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AYHL President Sees Youth Hockey Grow

by Anthony Smith / New Jersey Devils

The North Jersey Avalanche Squirt Minor team, member of the Atlantic Youth Hockey League, recently became champions of their division at the Bauer World Hockey Invite Tournament in Chicago (Photo/AYHL).
In New Jersey, the increasing abundance of youth hockey leagues has made one thing clear: hockey is rapidly becoming one of the most played sports in the state.

The number of options available to kids has made the sport more popular, according to Atlantic Youth Hockey League President Gene Palecco. The AYHL fields 100 teams located between Connecticut and Maryland, and range in age from the Squirt Minor division through the Midget 18 division, Palecco says. Of those 100 teams, 46 of them call New Jersey home.

With more children becoming involved in ice hockey, the AYHL teams that represent New Jersey have seen consistent success, Palecco explains.

“Teams from the AYHL and New Jersey tend to fare well on the National stage, generally making it out of the round robins and into the quarter, semi and final games,” he states.

Palecco also thinks that having the Devils involved with certain youth programs helps the league prosper, and provide growth to youth hockey in this area.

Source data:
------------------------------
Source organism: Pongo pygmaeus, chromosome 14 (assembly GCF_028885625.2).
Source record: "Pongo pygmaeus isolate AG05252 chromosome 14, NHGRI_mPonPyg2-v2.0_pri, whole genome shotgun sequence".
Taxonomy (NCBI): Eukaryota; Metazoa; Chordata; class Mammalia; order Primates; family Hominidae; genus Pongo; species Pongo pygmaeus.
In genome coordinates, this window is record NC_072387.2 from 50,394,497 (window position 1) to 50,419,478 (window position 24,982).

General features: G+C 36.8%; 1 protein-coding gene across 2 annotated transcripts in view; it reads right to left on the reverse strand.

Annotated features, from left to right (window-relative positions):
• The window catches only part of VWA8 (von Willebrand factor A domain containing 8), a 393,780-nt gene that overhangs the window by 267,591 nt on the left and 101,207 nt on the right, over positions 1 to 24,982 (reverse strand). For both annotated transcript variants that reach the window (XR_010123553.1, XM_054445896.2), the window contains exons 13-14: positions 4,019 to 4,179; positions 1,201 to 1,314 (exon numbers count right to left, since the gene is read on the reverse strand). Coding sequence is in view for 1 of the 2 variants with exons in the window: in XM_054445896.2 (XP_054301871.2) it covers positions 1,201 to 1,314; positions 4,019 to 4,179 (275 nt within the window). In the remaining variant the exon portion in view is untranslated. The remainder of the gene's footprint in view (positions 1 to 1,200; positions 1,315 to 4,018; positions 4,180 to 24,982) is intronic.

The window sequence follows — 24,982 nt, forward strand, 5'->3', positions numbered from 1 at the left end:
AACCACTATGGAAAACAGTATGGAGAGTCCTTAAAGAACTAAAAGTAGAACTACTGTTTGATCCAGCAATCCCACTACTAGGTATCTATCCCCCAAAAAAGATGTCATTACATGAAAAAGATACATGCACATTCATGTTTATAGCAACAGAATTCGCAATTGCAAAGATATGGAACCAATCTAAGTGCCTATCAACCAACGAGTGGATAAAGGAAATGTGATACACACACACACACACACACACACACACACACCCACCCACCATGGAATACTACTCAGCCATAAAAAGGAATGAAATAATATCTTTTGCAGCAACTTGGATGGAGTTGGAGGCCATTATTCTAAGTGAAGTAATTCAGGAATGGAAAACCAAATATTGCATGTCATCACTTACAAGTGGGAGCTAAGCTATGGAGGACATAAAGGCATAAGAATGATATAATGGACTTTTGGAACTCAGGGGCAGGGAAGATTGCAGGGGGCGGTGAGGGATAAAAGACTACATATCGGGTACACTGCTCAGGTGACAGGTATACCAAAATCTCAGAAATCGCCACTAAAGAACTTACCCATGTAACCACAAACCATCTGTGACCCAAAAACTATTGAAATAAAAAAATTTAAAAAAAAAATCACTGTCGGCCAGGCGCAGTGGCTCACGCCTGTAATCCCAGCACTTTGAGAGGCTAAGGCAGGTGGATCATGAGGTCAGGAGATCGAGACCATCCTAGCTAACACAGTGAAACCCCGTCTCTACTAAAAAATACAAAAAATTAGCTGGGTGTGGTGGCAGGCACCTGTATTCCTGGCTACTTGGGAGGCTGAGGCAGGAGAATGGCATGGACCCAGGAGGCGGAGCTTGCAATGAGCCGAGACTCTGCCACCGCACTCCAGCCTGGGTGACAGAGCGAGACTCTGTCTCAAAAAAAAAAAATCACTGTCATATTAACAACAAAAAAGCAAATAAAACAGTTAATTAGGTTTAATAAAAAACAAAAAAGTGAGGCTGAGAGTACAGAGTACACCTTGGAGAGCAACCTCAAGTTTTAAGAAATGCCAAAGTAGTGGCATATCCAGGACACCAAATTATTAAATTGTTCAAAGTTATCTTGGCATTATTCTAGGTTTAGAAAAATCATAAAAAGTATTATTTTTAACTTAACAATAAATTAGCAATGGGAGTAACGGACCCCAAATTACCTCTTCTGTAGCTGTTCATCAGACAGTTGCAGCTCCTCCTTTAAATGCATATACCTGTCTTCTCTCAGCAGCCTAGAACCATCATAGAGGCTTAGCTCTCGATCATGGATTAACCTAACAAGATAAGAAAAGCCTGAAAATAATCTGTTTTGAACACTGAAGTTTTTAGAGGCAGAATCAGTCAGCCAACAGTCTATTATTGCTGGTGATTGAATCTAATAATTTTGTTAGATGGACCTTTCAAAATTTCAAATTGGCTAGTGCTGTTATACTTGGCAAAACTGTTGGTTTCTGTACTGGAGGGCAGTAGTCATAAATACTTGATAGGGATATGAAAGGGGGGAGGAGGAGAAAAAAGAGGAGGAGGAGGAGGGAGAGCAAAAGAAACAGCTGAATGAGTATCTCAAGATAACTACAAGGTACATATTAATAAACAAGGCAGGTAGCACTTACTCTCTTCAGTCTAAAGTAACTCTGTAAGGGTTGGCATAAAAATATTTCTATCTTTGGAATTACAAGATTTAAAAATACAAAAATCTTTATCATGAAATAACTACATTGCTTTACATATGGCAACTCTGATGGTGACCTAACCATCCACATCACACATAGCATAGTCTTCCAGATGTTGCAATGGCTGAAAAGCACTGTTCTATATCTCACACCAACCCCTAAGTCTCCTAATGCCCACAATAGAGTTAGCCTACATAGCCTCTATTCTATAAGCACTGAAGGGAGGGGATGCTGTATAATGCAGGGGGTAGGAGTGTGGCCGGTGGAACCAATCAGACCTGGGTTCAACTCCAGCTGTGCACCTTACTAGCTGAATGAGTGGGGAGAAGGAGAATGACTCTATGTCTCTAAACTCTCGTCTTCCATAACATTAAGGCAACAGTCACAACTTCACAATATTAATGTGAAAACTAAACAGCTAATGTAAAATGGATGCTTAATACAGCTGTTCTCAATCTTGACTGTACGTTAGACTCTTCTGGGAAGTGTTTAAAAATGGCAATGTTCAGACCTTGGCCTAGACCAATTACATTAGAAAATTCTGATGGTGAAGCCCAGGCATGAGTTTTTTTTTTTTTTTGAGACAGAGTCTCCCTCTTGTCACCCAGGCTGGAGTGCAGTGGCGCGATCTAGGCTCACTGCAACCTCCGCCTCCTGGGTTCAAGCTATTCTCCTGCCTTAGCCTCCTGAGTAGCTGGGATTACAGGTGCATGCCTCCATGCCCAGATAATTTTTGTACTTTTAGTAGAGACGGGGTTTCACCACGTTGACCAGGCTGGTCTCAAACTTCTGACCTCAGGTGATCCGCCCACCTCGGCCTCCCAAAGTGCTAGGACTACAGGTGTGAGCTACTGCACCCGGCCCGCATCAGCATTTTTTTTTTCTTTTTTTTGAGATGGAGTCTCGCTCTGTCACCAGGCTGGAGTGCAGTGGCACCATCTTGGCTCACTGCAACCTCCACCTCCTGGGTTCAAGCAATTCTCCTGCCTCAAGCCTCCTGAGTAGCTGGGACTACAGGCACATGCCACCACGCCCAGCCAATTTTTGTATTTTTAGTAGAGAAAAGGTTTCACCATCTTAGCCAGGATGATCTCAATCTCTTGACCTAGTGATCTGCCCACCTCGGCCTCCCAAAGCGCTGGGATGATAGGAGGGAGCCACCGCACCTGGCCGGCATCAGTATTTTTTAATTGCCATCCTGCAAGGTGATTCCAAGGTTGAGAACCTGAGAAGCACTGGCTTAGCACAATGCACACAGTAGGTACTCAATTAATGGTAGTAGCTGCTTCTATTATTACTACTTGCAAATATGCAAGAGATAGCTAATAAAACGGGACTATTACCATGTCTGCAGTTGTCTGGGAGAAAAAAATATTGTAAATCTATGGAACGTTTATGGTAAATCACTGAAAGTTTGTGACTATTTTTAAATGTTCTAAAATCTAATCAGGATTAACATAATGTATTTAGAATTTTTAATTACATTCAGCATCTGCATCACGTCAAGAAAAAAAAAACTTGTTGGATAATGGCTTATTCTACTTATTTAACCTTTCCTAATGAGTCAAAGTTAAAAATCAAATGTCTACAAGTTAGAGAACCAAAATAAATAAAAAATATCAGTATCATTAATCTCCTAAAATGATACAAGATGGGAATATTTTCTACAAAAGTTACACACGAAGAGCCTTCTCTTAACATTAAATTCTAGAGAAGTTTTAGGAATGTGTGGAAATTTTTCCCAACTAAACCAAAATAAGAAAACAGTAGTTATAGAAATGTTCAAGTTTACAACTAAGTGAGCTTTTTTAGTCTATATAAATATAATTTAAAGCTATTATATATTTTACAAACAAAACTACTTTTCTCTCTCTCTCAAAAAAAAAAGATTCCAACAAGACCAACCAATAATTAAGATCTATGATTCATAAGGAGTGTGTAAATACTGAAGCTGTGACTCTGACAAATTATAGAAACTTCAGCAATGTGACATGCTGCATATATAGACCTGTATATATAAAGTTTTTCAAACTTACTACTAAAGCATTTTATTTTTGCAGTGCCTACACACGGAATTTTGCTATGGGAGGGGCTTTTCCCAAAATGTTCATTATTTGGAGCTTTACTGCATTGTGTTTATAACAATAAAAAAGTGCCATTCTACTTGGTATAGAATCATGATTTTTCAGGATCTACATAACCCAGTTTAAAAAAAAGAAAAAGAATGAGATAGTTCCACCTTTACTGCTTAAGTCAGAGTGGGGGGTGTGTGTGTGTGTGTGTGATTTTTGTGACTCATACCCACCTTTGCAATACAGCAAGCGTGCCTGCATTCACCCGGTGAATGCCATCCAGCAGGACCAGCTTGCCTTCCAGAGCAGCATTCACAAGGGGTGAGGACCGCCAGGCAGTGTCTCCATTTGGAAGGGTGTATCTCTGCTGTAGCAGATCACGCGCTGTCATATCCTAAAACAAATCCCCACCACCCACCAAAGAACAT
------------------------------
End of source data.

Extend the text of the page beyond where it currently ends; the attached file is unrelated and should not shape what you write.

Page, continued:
AYHL President Gene Palecco (Photo/Gene Palecco).
Having [the Devils] in our footprint [who] are willing to work with our youth programs, the growth of inline hockey as a prelude to on ice participation. Success of our national teams in the international competition and construction of new skating facilities are some of the reasons for this growth in our area,” Palecco believes.

When it comes to being a league president, it is a challenge that sometimes interferes with the aspects of everyday life.

“There are no days off. You’re literally on call 24/7/365, whether it’s a coach, official, player or Organization President, you’re on call as needed,” Palecco says, adding, “Often times, your personal “family time” can suffer, not to mention the conflicts with your “real” job.”
The life skills that I see our youth athletes developing are strong people skills, the ability to work with others towards a common goal to achieve success. - Gene Palecco
Because of the time that he devotes to the game, Palecco sees youth developing strong time management skills from devoting so much time to playing hockey, and being a part of that goes into the drive that keeps him so involved.

“Excellent time management skills are a byproduct of today’s athlete,” Palecco says, adding that “Juggling demanding academic schedules with their travel hockey commitments, while finding balance is no easy task.”

While hockey may keep Palecco, and others, away from quality family time or working at their primary job, seeing a child succeed is the ultimate thrill for him.

“Knowing that we are making a difference in the lives of children, challenging them to be athletes and develop skills that will shape them in their future careers. Seeing the young mite player grow up to be a competitive Tier I hockey player competing at the highest level all starts at the local level, it starts here in the AYHL.”

For more, head to NJ Youth Hockey Central.

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